BERLIN – Chancellor Angela Merkel’s spokesman promised Germany’s Muslim and Jewish communities on Friday they would be free to carry out circumcision on their children despite a court ban.
President Jacob Zuma says many South Africans need to be educated about democracy because they do not understand how it works.
The skill gap is not just a headache for emerging markets such as South Africa, it also weighs heavily on powerful corporations worldwide, according to the findings of PwC’s 15th annual global chief executive survey for 2012, “Delivering results: Growth and value in a volatile world”.
Never before have there been so many educated people in the world, so it would seem simple to fill the top job positions with the best and brightest, particularly with the internet as an effective recruitment tool. Not so, say chief executives around the globe.
Although jobless rates are high in the United States and Europe, particularly among the young, businesses say they cannot attract the digitally adept millennial generation to pursue careers in their industries, according to the report.
“This is the talent crunch. It’s a complex and frustrating challenge and it’s being felt worldwide.”
This not only affects costs but also plays a role in lost business opportunities.
More than 1250 chief executives in 60 countries were surveyed. The results show that many are changing their talent management strategies rather than adjusting approaches to risk and capital investment.
Skills shortages are seen as a major threat to expansion. Forty-three per-cent of respondents said talent-related expenses rose more than expected in the past year; 31% said they were not able to innovate effectively because of talent constraints; 29% could not pursue a market opportunity; and 24% cancelled or delayed a key strategic initiative.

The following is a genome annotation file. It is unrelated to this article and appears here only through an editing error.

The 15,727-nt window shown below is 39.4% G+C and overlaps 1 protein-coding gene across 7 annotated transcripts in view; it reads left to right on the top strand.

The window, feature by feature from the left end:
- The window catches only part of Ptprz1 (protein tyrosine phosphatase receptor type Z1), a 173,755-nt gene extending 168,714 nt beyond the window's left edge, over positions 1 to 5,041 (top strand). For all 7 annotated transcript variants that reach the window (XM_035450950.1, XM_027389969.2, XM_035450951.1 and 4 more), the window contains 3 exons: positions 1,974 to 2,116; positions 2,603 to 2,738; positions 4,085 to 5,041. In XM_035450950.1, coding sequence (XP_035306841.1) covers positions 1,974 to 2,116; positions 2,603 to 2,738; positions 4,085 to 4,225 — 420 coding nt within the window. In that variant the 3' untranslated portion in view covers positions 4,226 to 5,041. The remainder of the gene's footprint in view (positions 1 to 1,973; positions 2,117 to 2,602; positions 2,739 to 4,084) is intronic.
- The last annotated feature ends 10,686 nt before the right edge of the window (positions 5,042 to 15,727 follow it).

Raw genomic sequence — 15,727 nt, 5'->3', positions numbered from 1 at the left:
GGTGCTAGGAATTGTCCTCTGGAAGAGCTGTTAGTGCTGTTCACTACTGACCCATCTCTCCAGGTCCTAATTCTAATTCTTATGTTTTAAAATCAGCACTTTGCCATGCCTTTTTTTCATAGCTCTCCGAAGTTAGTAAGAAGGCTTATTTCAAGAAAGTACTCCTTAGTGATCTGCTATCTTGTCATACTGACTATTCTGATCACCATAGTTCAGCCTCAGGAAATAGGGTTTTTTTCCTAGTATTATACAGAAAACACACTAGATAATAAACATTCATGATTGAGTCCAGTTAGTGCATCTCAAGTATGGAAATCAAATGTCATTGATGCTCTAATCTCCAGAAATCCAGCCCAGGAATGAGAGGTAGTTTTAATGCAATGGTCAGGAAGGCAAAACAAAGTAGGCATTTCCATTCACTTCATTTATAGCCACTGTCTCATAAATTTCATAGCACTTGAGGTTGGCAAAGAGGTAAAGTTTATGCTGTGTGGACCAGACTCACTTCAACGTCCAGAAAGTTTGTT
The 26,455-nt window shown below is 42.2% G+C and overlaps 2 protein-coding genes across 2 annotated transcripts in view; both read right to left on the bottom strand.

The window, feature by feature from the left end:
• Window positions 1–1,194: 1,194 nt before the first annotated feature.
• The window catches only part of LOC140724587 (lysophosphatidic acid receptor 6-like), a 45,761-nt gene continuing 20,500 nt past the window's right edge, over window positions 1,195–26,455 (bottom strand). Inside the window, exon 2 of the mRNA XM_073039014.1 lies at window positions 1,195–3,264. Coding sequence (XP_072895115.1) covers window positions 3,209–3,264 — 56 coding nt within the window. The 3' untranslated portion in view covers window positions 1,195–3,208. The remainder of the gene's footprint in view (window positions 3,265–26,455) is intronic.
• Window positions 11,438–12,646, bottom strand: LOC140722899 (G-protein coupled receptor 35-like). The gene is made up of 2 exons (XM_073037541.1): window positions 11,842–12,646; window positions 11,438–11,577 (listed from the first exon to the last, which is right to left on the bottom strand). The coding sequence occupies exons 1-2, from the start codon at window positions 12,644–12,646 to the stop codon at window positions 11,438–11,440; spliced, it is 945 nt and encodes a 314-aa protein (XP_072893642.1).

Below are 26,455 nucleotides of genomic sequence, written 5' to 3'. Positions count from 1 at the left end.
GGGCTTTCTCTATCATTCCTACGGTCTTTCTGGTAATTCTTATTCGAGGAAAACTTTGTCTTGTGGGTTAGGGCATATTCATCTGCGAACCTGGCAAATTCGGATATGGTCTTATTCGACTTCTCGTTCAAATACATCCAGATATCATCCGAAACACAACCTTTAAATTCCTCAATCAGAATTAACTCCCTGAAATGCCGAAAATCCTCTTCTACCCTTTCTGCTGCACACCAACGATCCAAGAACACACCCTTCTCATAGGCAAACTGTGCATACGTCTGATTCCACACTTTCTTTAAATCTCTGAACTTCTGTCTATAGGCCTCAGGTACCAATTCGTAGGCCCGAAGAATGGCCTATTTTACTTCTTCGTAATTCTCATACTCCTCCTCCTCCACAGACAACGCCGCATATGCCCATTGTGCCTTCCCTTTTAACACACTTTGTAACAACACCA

“The challenges are acute in knowledge industries such as pharmaceuticals, life sciences and technology, and in heavy industries such as industrial manufacturing and automotive,” the report says.
“The need for technically skilled people to manage the increasing sophistication in production is strong, and the growth in demand for professionals in manufacturing is projected to be over 4% a year across all economies and to peak at over 10% in developing economies in 2020.”
Saturday, 14 July 2012
Darul Ihsan Media Desk
After several marriage workshops in the past, Darul Ihsan Centre held a workshop titled ‘The Road to Marriage’ at its Overport offices on 30 June 2012. The programme was exclusively for females and encompassed a wide range of discussions pertaining to marriage.
Strong marriages build strong communities. To maintain this social stability, marriages require constant improvement and enhancement. In modern day society many spouses struggle with marital challenges to the extent where divorce has become a very common occurrence.
According to a report Limpopo Education MEC Dickson Masemola contributed to his bankrupt department’s “pathetic” state of affairs – and an unauthorised expenditure bill of R2.2 billion last year, and R25 million a year on phone bills.
The Al Quds Foundation SA are set to launch a health training facility at the Al Quds University in Gaza, as one of the many offshoot projects created after the opening of its new branch in Malaysia. The new offices aim to create awareness programmes around the Palestinian struggle and the challenges faced by the city of Al Quds.
Syria’s ambassador to Iraq, Nawah Al-Fares, defected on Wednesday in protest over President Bashar Assad’s violent suppression of a 16-month uprising as the UN Security Council remained deadlocked over the next steps in the crisis.
Seven years after the Palestinian civil society call for boycott, divestment and sanctions (BDS) against Israel was launched, the global BDS campaign has become stronger, more widespread, more effective and certainly more diverse than ever
SA healthcare activists have warned that the result of the court battle in question, between pharmaceuticals giant Novartis and the Indian government, could set a dangerous precedent that will impede local access to affordable drugs.